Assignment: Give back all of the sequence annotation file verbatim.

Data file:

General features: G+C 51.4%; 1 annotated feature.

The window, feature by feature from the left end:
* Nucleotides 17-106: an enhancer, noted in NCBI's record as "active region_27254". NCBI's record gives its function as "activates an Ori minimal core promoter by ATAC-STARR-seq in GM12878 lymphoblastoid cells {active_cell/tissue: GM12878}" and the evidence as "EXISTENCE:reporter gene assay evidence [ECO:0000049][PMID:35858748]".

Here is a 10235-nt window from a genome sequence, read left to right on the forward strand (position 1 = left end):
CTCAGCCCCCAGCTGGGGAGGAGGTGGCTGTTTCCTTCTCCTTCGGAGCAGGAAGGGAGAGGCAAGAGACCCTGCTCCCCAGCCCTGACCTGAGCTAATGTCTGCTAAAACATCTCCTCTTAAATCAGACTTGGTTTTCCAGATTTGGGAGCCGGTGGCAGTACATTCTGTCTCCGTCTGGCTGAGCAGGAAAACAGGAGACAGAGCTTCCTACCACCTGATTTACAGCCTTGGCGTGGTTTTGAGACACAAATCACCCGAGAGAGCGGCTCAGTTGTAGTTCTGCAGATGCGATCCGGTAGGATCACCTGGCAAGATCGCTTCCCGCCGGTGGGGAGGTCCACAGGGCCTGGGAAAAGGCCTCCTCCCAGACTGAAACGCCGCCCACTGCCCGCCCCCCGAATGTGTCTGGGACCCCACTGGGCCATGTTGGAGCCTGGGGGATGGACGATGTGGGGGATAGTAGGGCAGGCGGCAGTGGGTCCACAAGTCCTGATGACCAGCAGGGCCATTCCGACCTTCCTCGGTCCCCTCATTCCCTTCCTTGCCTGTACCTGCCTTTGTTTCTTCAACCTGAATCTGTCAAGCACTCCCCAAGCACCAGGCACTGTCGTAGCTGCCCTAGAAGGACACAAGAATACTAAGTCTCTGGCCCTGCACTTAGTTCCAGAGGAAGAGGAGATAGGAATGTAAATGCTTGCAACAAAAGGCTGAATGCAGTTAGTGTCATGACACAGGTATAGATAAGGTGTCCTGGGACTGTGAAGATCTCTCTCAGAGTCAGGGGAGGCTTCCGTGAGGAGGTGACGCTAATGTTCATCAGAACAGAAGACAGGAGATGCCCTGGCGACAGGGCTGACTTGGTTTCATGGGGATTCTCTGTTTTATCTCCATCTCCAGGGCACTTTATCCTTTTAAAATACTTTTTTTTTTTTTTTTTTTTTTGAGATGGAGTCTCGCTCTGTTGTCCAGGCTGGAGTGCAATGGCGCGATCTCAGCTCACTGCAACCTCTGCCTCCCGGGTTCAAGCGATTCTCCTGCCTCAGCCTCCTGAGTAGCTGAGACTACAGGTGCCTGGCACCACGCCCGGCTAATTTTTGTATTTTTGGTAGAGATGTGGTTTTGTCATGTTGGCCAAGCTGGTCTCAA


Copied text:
General features: G+C 51.4%; 1 annotated feature.

The window, feature by feature from the left end:
* Nucleotides 17-106: an enhancer, noted in NCBI's record as "active region_27254". NCBI's record gives its function as "activates an Ori minimal core promoter by ATAC-STARR-seq in GM12878 lymphoblastoid cells {active_cell/tissue: GM12878}" and the evidence as "EXISTENCE:reporter gene assay evidence [ECO:0000049][PMID:35858748]".

Here is a 10235-nt window from a genome sequence, read left to right on the forward strand (position 1 = left end):
CTCAGCCCCCAGCTGGGGAGGAGGTGGCTGTTTCCTTCTCCTTCGGAGCAGGAAGGGAGAGGCAAGAGACCCTGCTCCCCAGCCCTGACCTGAGCTAATGTCTGCTAAAACATCTCCTCTTAAATCAGACTTGGTTTTCCAGATTTGGGAGCCGGTGGCAGTACATTCTGTCTCCGTCTGGCTGAGCAGGAAAACAGGAGACAGAGCTTCCTACCACCTGATTTACAGCCTTGGCGTGGTTTTGAGACACAAATCACCCGAGAGAGCGGCTCAGTTGTAGTTCTGCAGATGCGATCCGGTAGGATCACCTGGCAAGATCGCTTCCCGCCGGTGGGGAGGTCCACAGGGCCTGGGAAAAGGCCTCCTCCCAGACTGAAACGCCGCCCACTGCCCGCCCCCCGAATGTGTCTGGGACCCCACTGGGCCATGTTGGAGCCTGGGGGATGGACGATGTGGGGGATAGTAGGGCAGGCGGCAGTGGGTCCACAAGTCCTGATGACCAGCAGGGCCATTCCGACCTTCCTCGGTCCCCTCATTCCCTTCCTTGCCTGTACCTGCCTTTGTTTCTTCAACCTGAATCTGTCAAGCACTCCCCAAGCACCAGGCACTGTCGTAGCTGCCCTAGAAGGACACAAGAATACTAAGTCTCTGGCCCTGCACTTAGTTCCAGAGGAAGAGGAGATAGGAATGTAAATGCTTGCAACAAAAGGCTGAATGCAGTTAGTGTCATGACACAGGTATAGATAAGGTGTCCTGGGACTGTGAAGATCTCTCTCAGAGTCAGGGGAGGCTTCCGTGAGGAGGTGACGCTAATGTTCATCAGAACAGAAGACAGGAGATGCCCTGGCGACAGGGCTGACTTGGTTTCATGGGGATTCTCTGTTTTATCTCCATCTCCAGGGCACTTTATCCTTTTAAAATACTTTTTTTTTTTTTTTTTTTTTTGAGATGGAGTCTCGCTCTGTTGTCCAGGCTGGAGTGCAATGGCGCGATCTCAGCTCACTGCAACCTCTGCCTCCCGGGTTCAAGCGATTCTCCTGCCTCAGCCTCCTGAGTAGCTGAGACTACAGGTGCCTGGCACCACGCCCGGCTAATTTTTGTATTTTTGGTAGAGATGTGGTTTTGTCATGTTGGCCAAGCTGGTCTCAA